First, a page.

The Pit Ponies' Penultimate Life Drawing Class
UndrGround Bird / Rupert Smith
Paradise in The Vault
There is no truer form of Fringe theatre than the obscure experimental piece and, true to form, Rupert Smith's spoken word performance straddles the line between orated poetry and avant-garde storytelling.
The story of the titular Pit Pony, obsessed with vanishing points and drawing eyes and animals as they descend into a metaphorical pit, merges a historical situation with a wider dirge about the rape of the land and the heavy cost of wanton and disinterested consumption, all encapsulated within vignettes told in the quarter-blink of a horse's inner-eyelid.
Indeed, the initially confusing stage lighting's crashes into darkness become almost comforting as each signifies a change of pace, or situation, as Smith's anthropomorphic equine spirit tells strange and impossible tales, from allegorical moments, to thrumming depiction of the heft and strain of pulling tons of the "black bran" from the ground and up the lifts to the rarely seen above.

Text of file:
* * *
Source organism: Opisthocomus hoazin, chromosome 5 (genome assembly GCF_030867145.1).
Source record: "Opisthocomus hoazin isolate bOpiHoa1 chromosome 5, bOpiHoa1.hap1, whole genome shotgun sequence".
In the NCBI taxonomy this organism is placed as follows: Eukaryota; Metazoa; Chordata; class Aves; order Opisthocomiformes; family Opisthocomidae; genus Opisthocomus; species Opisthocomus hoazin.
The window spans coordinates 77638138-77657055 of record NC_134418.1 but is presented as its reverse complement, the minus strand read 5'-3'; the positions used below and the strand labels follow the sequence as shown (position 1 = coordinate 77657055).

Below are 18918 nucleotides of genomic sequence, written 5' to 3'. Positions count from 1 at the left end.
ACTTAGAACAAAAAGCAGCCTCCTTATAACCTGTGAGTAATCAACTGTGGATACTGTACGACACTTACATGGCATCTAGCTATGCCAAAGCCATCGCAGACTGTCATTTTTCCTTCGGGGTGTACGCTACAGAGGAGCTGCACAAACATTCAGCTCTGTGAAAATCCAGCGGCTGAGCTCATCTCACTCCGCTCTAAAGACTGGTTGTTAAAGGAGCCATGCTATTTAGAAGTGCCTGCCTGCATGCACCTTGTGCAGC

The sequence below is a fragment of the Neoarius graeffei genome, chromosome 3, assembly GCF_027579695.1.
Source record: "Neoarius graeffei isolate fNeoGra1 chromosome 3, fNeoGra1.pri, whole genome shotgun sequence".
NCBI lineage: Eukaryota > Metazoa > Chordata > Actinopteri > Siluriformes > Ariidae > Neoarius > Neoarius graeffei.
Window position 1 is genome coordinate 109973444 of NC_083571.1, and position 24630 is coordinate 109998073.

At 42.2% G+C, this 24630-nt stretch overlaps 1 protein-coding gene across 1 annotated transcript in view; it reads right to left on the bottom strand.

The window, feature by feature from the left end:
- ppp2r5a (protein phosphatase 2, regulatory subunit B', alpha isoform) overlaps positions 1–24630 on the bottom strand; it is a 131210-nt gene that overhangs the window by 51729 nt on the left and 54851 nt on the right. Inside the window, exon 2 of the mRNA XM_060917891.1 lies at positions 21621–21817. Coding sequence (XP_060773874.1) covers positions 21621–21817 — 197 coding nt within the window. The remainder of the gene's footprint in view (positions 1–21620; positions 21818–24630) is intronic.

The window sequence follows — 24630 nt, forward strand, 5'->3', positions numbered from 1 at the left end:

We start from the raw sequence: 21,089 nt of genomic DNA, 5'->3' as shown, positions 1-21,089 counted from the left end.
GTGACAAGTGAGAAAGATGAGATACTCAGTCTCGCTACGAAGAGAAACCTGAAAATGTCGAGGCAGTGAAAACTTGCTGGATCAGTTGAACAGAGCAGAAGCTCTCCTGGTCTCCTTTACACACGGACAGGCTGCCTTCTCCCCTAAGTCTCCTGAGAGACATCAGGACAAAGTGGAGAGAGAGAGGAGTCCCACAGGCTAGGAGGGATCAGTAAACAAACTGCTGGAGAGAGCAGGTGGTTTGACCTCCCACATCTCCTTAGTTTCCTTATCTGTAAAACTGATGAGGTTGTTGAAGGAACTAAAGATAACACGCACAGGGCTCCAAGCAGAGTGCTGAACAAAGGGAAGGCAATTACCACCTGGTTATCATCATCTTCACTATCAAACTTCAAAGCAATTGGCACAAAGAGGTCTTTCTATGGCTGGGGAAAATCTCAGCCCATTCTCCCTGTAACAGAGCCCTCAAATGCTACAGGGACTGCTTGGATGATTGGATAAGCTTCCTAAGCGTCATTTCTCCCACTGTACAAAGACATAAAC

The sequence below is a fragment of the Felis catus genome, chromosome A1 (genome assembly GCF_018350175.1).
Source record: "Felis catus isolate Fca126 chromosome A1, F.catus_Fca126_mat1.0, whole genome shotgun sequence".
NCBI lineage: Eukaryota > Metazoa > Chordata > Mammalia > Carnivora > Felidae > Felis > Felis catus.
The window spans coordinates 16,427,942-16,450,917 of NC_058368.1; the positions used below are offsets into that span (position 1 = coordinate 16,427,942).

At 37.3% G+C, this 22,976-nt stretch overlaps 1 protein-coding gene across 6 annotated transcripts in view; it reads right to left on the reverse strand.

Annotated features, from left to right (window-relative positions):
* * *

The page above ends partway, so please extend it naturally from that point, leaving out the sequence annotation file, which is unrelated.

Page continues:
All accompanied by a thunderous and impressive bout of digeridoo playing from Robert Brice, who sits placidly at the back of stage, intoning the rolling reports of doom and the echoing crashes that accompany the story. Indeed, the atmosphere is aided further by the clattering and heavy footsteps of the show above, which lends a lucky boon to the audience by truly impressing upon them the sensation of being entombed in a warren of well-trodden tunnels.
It's a truly staggering creation and a mesmerising piece of theatre. However it may prove simply too impenetrable to some, as the complexity of some of the allusions and the absurdities thrown about may in turn baffle some audience members. This critic however, was more than impressed.